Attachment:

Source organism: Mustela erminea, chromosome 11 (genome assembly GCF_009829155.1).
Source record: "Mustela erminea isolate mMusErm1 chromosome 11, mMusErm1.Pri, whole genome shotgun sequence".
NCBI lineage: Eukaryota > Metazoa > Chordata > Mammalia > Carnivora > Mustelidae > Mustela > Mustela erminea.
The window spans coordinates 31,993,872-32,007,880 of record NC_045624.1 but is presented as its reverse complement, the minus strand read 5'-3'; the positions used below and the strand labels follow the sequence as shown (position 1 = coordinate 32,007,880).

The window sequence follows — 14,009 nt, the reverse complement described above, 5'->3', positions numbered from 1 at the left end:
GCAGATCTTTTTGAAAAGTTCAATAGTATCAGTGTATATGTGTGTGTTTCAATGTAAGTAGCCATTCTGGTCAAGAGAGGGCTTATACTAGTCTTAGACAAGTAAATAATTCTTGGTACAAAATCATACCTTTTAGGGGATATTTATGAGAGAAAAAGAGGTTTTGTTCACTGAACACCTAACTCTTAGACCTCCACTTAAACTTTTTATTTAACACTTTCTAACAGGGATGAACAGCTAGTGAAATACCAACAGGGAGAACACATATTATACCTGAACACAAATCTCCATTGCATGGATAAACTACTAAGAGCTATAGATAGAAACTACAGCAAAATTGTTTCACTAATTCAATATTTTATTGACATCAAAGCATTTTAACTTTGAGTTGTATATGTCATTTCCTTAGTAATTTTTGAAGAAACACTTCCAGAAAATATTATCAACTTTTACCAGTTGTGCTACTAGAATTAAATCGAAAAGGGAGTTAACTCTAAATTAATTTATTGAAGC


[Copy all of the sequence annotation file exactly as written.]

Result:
Source organism: Mustela erminea, chromosome 11 (genome assembly GCF_009829155.1).
Source record: "Mustela erminea isolate mMusErm1 chromosome 11, mMusErm1.Pri, whole genome shotgun sequence".
NCBI lineage: Eukaryota > Metazoa > Chordata > Mammalia > Carnivora > Mustelidae > Mustela > Mustela erminea.
The window spans coordinates 31,993,872-32,007,880 of record NC_045624.1 but is presented as its reverse complement, the minus strand read 5'-3'; the positions used below and the strand labels follow the sequence as shown (position 1 = coordinate 32,007,880).

The window sequence follows — 14,009 nt, the reverse complement described above, 5'->3', positions numbered from 1 at the left end:
GCAGATCTTTTTGAAAAGTTCAATAGTATCAGTGTATATGTGTGTGTTTCAATGTAAGTAGCCATTCTGGTCAAGAGAGGGCTTATACTAGTCTTAGACAAGTAAATAATTCTTGGTACAAAATCATACCTTTTAGGGGATATTTATGAGAGAAAAAGAGGTTTTGTTCACTGAACACCTAACTCTTAGACCTCCACTTAAACTTTTTATTTAACACTTTCTAACAGGGATGAACAGCTAGTGAAATACCAACAGGGAGAACACATATTATACCTGAACACAAATCTCCATTGCATGGATAAACTACTAAGAGCTATAGATAGAAACTACAGCAAAATTGTTTCACTAATTCAATATTTTATTGACATCAAAGCATTTTAACTTTGAGTTGTATATGTCATTTCCTTAGTAATTTTTGAAGAAACACTTCCAGAAAATATTATCAACTTTTACCAGTTGTGCTACTAGAATTAAATCGAAAAGGGAGTTAACTCTAAATTAATTTATTGAAGC